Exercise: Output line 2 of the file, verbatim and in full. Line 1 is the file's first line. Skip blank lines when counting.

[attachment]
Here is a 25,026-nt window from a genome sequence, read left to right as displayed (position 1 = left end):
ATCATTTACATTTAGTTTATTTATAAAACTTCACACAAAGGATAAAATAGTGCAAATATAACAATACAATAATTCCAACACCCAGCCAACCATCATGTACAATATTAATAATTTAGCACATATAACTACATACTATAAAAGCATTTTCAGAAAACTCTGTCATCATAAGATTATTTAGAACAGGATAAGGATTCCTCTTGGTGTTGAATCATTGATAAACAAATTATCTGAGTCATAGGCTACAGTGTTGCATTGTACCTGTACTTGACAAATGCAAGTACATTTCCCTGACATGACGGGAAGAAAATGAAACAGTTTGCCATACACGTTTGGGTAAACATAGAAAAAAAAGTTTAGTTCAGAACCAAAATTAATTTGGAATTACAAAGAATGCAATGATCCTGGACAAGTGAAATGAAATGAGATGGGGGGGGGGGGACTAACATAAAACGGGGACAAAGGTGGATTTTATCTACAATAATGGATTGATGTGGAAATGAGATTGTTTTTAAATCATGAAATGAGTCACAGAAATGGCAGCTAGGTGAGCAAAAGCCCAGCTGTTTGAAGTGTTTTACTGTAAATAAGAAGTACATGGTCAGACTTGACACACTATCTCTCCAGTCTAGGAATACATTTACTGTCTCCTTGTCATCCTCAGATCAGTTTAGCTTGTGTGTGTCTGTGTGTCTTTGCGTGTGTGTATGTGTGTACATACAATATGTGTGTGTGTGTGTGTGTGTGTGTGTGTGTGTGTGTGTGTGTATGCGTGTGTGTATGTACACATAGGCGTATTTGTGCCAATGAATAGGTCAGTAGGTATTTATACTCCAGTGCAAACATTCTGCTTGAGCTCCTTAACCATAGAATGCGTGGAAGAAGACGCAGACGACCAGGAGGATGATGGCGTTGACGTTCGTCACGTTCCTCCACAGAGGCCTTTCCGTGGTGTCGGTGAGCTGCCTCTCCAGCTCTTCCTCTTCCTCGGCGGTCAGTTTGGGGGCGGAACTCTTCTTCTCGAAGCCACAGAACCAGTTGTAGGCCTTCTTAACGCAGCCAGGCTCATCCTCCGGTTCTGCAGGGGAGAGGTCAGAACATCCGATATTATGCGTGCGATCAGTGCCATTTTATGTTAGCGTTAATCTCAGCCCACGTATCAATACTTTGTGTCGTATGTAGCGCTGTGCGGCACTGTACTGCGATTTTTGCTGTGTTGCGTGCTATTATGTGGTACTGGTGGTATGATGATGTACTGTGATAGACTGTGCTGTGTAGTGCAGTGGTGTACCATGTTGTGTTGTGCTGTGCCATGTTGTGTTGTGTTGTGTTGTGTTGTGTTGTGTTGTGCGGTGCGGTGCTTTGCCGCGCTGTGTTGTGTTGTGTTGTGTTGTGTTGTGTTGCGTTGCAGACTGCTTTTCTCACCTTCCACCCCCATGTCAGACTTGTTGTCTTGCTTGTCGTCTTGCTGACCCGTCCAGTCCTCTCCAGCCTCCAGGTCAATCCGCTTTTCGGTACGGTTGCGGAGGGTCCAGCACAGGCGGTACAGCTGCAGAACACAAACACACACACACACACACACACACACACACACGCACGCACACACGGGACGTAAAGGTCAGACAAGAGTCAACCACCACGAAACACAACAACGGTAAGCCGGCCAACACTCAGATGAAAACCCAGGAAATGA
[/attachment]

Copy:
ATCATTTACATTTAGTTTATTTATAAAACTTCACACAAAGGATAAAATAGTGCAAATATAACAATACAATAATTCCAACACCCAGCCAACCATCATGTACAATATTAATAATTTAGCACATATAACTACATACTATAAAAGCATTTTCAGAAAACTCTGTCATCATAAGATTATTTAGAACAGGATAAGGATTCCTCTTGGTGTTGAATCATTGATAAACAAATTATCTGAGTCATAGGCTACAGTGTTGCATTGTACCTGTACTTGACAAATGCAAGTACATTTCCCTGACATGACGGGAAGAAAATGAAACAGTTTGCCATACACGTTTGGGTAAACATAGAAAAAAAAGTTTAGTTCAGAACCAAAATTAATTTGGAATTACAAAGAATGCAATGATCCTGGACAAGTGAAATGAAATGAGATGGGGGGGGGGGGACTAACATAAAACGGGGACAAAGGTGGATTTTATCTACAATAATGGATTGATGTGGAAATGAGATTGTTTTTAAATCATGAAATGAGTCACAGAAATGGCAGCTAGGTGAGCAAAAGCCCAGCTGTTTGAAGTGTTTTACTGTAAATAAGAAGTACATGGTCAGACTTGACACACTATCTCTCCAGTCTAGGAATACATTTACTGTCTCCTTGTCATCCTCAGATCAGTTTAGCTTGTGTGTGTCTGTGTGTCTTTGCGTGTGTGTATGTGTGTACATACAATATGTGTGTGTGTGTGTGTGTGTGTGTGTGTGTGTGTGTGTGTGTATGCGTGTGTGTATGTACACATAGGCGTATTTGTGCCAATGAATAGGTCAGTAGGTATTTATACTCCAGTGCAAACATTCTGCTTGAGCTCCTTAACCATAGAATGCGTGGAAGAAGACGCAGACGACCAGGAGGATGATGGCGTTGACGTTCGTCACGTTCCTCCACAGAGGCCTTTCCGTGGTGTCGGTGAGCTGCCTCTCCAGCTCTTCCTCTTCCTCGGCGGTCAGTTTGGGGGCGGAACTCTTCTTCTCGAAGCCACAGAACCAGTTGTAGGCCTTCTTAACGCAGCCAGGCTCATCCTCCGGTTCTGCAGGGGAGAGGTCAGAACATCCGATATTATGCGTGCGATCAGTGCCATTTTATGTTAGCGTTAATCTCAGCCCACGTATCAATACTTTGTGTCGTATGTAGCGCTGTGCGGCACTGTACTGCGATTTTTGCTGTGTTGCGTGCTATTATGTGGTACTGGTGGTATGATGATGTACTGTGATAGACTGTGCTGTGTAGTGCAGTGGTGTACCATGTTGTGTTGTGCTGTGCCATGTTGTGTTGTGTTGTGTTGTGTTGTGTTGTGTTGTGCGGTGCGGTGCTTTGCCGCGCTGTGTTGTGTTGTGTTGTGTTGTGTTGTGTTGCGTTGCAGACTGCTTTTCTCACCTTCCACCCCCATGTCAGACTTGTTGTCTTGCTTGTCGTCTTGCTGACCCGTCCAGTCCTCTCCAGCCTCCAGGTCAATCCGCTTTTCGGTACGGTTGCGGAGGGTCCAGCACAGGCGGTACAGCTGCAGAACACAAACACACACACACACACACACACACACACACACGCACGCACACACGGGACGTAAAGGTCAGACAAGAGTCAACCACCACGAAACACAACAACGGTAAGCCGGCCAACACTCAGATGAAAACCCAGGAAATGA